Dagger and sheath

Historical period(s)
Zand period, Reign of Karim Khan, ca. 1790
Watered steel, iron, gold inlay, silver
H: 37.2 cm (14 5/8 in)
Iran, Shiraz
Credit Line
Purchase — Charles Lang Freer Endowment
Freer Gallery of Art
Accession Number
On View Location
Currently not on view
Metalwork, Weapon and Armament


filigree, Iran, Japan, naskh script, Zand period (1750 - 1794)
Provenance research underway.

This dagger, with its intricate lines and floral motifs, was made during the reign of Karim Khan (1750-79) the first ruler of the short-lived Zand dynasty (1750-95) as is one of the few objects to survive from this period.  Its Persian inscription, written in an elegant nastaliq, reads:

In the time of the reign of the Zand emperor
The just king, ruler, heir to Dara,
Khan of the world, favorite of Ali,
Master of the time, lord of the sea and land.
Glory of the craftsmen, helper of the lowest [impoverished]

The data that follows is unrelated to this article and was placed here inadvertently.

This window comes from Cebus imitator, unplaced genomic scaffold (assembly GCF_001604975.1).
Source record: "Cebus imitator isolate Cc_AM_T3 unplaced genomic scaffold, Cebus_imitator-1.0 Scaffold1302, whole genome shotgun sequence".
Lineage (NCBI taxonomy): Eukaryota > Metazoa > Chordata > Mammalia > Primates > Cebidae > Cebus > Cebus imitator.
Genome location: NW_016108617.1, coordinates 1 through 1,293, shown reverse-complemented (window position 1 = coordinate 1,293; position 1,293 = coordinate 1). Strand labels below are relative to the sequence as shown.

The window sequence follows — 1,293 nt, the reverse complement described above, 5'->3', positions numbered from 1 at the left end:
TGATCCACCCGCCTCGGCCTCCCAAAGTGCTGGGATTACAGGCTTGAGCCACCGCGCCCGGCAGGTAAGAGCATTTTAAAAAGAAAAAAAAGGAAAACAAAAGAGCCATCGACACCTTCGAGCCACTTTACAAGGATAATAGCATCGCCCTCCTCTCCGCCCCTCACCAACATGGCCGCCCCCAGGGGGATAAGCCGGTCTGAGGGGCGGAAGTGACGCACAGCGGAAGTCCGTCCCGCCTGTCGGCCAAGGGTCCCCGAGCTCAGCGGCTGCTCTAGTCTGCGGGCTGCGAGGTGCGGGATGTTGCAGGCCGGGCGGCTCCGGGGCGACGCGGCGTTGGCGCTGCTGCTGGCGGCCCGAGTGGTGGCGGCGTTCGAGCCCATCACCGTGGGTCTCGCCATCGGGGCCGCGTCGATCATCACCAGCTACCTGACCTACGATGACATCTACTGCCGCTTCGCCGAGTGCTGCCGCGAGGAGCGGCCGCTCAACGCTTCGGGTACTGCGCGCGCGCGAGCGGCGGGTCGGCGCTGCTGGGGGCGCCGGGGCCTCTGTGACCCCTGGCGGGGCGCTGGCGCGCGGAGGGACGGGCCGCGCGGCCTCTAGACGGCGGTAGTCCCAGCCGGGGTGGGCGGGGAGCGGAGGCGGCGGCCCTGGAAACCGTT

Oh Taqi (?), that chief of artists
Made in Shiraz a beautiful dagger
As a crescent with pearls dropping from its blade.
He said its date: beginning of wisdon and lofty praise.
For the sun, the crescent [is] as a belt of pearls.

Published References
  • James Waterson. The Ismaili Assassins: A History of Medieval Murder. London. front cover.
  • Dr. Esin Atil, W. Thomas Chase, Paul Jett. Islamic Metalwork in the Freer Gallery of Art. Washington, 1985. cat. 35, pp. 214-219.
Collection Area(s)
Arts of the Islamic World
Web Resources
Google Cultural Institute
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